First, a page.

Associations have also been reported between GI and both unfavorable lipid profiles and raised inflammatory status. In 280 women aged 45–70 years from the Nurses Health Study fasting triacylglycerol levels were shown to be positively related to GI [25]. Serum HDL levels have been found to be negatively related to GI in 1420 subjects aged 18–64 years from the 1986–7 Survey of Britain Adults 18–64 years [26], in which GI was the only dietary factor found to be significantly associated with HDL levels in multiple linear-regression analysis. Plasma levels of high-sensitivity C-reactive protein, a sensitive marker of systemic inflammation, were found to be positively associated with both GI and GL in 244 women from the Nurses' Health Study, aged 45–82 years, with a stronger relationship in overweight women than in normal-weight women [27].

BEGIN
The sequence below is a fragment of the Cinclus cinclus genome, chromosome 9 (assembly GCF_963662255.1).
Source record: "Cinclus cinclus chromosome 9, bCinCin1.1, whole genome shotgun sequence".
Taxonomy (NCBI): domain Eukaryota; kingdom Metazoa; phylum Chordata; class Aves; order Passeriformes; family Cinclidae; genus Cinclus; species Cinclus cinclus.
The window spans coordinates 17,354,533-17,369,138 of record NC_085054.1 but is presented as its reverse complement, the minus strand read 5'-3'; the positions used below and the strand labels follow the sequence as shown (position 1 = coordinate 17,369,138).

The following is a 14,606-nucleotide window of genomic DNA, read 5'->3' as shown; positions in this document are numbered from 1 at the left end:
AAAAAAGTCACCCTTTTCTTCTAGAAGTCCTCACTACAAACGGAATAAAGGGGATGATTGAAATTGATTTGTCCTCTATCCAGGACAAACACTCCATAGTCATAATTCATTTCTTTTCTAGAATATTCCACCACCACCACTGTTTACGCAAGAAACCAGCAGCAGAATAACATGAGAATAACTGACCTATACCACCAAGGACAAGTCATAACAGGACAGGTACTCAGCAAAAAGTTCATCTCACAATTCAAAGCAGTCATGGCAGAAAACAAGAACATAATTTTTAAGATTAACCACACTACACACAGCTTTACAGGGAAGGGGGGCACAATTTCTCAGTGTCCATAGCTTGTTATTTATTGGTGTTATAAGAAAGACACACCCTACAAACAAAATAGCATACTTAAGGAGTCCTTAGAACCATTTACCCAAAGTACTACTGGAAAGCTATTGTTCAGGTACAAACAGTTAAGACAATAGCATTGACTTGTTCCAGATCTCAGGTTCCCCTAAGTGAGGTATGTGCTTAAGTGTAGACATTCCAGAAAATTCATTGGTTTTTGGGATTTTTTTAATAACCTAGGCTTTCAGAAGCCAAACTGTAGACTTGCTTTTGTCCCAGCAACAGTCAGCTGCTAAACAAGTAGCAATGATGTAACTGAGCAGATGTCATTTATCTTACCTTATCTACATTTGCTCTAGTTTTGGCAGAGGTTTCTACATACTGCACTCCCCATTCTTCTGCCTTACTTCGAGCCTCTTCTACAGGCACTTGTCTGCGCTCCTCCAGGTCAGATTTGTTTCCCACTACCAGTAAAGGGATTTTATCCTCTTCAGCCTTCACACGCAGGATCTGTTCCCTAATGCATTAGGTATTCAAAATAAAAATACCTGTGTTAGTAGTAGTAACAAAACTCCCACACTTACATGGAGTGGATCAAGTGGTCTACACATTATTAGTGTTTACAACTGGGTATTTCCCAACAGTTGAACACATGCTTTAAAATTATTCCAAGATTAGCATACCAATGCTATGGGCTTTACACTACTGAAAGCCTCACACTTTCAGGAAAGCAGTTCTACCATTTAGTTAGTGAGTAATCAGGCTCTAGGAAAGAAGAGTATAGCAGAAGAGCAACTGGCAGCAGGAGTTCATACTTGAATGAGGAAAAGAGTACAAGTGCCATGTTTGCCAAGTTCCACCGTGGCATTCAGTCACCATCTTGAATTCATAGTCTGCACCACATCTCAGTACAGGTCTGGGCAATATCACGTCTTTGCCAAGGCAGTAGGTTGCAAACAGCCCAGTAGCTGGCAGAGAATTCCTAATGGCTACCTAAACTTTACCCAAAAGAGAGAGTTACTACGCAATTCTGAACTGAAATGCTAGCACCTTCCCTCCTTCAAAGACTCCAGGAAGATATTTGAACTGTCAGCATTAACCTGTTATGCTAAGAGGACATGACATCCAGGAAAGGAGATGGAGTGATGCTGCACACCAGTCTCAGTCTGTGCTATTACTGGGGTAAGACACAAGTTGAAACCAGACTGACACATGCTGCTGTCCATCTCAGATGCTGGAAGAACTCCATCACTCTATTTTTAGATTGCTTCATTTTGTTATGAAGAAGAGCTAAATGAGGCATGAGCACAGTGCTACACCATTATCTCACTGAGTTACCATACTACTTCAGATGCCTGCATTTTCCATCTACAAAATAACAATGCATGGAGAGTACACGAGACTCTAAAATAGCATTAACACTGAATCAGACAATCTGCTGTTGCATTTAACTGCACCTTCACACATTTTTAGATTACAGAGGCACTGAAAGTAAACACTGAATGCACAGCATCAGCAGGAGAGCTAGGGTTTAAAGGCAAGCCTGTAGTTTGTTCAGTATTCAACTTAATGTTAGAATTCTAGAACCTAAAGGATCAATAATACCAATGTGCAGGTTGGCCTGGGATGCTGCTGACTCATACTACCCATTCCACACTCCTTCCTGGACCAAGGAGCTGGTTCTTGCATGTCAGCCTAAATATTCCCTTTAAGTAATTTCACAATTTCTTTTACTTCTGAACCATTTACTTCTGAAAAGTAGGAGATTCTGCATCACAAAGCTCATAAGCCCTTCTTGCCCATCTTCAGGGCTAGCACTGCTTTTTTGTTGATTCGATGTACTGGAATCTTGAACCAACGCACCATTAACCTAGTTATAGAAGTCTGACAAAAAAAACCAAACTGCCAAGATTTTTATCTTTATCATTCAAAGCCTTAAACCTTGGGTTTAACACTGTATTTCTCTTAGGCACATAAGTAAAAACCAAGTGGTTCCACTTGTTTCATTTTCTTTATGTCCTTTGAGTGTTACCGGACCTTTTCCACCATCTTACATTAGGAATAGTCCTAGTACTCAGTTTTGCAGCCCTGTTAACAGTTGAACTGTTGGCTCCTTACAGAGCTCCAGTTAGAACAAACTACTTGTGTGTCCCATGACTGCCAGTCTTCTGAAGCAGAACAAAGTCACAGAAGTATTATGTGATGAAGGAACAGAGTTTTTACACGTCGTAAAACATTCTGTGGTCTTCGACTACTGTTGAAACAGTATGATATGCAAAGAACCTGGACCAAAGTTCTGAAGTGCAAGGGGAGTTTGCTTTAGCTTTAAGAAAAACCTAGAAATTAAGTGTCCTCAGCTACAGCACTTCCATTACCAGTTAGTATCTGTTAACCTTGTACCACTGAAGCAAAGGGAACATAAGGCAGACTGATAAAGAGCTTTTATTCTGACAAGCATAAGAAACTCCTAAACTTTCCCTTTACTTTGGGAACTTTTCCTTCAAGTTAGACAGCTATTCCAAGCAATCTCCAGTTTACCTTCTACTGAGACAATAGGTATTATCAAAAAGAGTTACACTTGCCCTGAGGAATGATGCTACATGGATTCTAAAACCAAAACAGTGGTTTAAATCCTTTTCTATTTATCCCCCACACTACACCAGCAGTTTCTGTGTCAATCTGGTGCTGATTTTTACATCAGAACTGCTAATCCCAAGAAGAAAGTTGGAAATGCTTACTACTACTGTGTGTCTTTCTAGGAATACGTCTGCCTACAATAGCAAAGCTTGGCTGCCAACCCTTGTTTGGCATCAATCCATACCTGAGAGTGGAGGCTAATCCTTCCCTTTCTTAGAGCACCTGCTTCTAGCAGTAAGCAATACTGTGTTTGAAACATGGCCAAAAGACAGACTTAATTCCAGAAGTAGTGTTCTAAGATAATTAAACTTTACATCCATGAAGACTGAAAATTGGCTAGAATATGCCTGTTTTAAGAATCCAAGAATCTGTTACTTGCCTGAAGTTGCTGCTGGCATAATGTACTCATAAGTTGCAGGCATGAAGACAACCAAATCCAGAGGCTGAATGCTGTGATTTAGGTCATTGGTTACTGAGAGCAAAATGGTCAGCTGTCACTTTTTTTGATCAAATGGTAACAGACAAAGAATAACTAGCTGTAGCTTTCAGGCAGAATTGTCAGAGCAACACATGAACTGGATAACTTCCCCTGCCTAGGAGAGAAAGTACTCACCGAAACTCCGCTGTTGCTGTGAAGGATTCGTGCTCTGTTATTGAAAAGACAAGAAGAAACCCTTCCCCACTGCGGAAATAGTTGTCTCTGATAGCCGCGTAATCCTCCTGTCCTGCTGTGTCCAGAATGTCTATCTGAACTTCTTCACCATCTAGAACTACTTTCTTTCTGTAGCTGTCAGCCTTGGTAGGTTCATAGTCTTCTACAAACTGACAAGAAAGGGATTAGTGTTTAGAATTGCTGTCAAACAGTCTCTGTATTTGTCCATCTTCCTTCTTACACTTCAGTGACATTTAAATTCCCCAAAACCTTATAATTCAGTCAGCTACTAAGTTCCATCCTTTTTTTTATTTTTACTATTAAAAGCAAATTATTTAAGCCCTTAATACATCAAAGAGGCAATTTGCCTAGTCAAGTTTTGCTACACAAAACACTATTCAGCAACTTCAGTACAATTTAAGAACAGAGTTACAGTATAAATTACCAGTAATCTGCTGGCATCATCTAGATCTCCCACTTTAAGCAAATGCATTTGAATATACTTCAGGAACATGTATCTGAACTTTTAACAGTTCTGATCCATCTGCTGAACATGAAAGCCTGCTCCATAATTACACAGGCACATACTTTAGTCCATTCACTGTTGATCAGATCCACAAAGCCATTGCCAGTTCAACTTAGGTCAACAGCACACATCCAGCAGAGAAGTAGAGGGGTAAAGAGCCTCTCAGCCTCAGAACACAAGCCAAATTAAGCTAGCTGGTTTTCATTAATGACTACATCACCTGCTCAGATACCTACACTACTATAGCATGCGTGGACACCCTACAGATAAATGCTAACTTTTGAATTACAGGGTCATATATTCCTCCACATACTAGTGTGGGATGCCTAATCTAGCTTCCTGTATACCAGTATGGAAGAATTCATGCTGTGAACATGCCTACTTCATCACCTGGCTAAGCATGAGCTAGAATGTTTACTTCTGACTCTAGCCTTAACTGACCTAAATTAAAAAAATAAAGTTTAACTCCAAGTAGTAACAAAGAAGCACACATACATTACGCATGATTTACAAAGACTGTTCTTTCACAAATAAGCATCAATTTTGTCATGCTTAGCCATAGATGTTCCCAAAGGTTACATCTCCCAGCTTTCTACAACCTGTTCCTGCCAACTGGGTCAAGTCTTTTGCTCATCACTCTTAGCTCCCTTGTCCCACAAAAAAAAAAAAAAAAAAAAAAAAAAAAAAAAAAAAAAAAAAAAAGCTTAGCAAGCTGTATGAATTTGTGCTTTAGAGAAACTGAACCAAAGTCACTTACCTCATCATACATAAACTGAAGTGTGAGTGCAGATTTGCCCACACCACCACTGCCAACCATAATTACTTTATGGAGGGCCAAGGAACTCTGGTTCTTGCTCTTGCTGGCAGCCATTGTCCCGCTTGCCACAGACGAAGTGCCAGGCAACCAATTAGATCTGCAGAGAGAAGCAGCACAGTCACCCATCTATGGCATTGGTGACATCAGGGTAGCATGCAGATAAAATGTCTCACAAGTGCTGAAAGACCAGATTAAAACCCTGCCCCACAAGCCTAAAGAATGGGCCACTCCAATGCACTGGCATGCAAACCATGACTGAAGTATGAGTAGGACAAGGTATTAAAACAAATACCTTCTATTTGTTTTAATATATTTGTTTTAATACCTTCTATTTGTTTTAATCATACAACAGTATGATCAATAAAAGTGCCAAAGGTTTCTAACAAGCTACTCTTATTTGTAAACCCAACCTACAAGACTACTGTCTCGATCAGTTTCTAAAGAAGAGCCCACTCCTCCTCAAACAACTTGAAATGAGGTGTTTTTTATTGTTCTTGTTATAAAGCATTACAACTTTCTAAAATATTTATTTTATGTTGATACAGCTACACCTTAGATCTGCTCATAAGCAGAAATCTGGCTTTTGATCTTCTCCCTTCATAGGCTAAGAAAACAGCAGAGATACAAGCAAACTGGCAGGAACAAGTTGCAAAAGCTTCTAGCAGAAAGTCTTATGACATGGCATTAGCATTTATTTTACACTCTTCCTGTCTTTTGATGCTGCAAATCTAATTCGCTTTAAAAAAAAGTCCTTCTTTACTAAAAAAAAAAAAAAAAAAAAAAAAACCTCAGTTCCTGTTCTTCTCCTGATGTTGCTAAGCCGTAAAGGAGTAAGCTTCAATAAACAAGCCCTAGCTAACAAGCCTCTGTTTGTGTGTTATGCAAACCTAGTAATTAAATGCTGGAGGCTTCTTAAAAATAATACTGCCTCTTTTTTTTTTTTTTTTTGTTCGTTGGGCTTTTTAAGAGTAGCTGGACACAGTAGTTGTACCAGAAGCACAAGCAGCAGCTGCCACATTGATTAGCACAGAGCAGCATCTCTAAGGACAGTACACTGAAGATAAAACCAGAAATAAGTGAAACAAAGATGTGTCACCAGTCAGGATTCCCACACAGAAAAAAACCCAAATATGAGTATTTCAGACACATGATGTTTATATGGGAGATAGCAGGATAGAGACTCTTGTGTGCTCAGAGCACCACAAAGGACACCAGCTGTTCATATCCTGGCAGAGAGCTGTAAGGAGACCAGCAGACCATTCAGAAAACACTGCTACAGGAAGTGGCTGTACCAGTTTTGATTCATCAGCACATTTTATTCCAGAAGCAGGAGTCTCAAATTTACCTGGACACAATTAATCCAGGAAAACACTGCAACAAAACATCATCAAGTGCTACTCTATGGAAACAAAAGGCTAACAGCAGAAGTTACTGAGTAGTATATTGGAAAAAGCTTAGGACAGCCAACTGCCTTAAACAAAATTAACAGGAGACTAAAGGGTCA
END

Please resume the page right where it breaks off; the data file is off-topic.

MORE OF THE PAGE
Fig. 1. Low GI diets and metabolic syndrome.

Figure 1
figure 1

Low GI diets and metabolic syndrome. Description: Low GI diets decrease insulin resistance and insulin levels, causing plasma glucose reduction, decrease free fatty acids levels, inflammation and endothelial dysfunction, causing an important reduction of cardiovascular risk factors.

Weight loss is an additional potential mechanism by which low-GI diets may contribute to reduced risk of metabolic syndrome.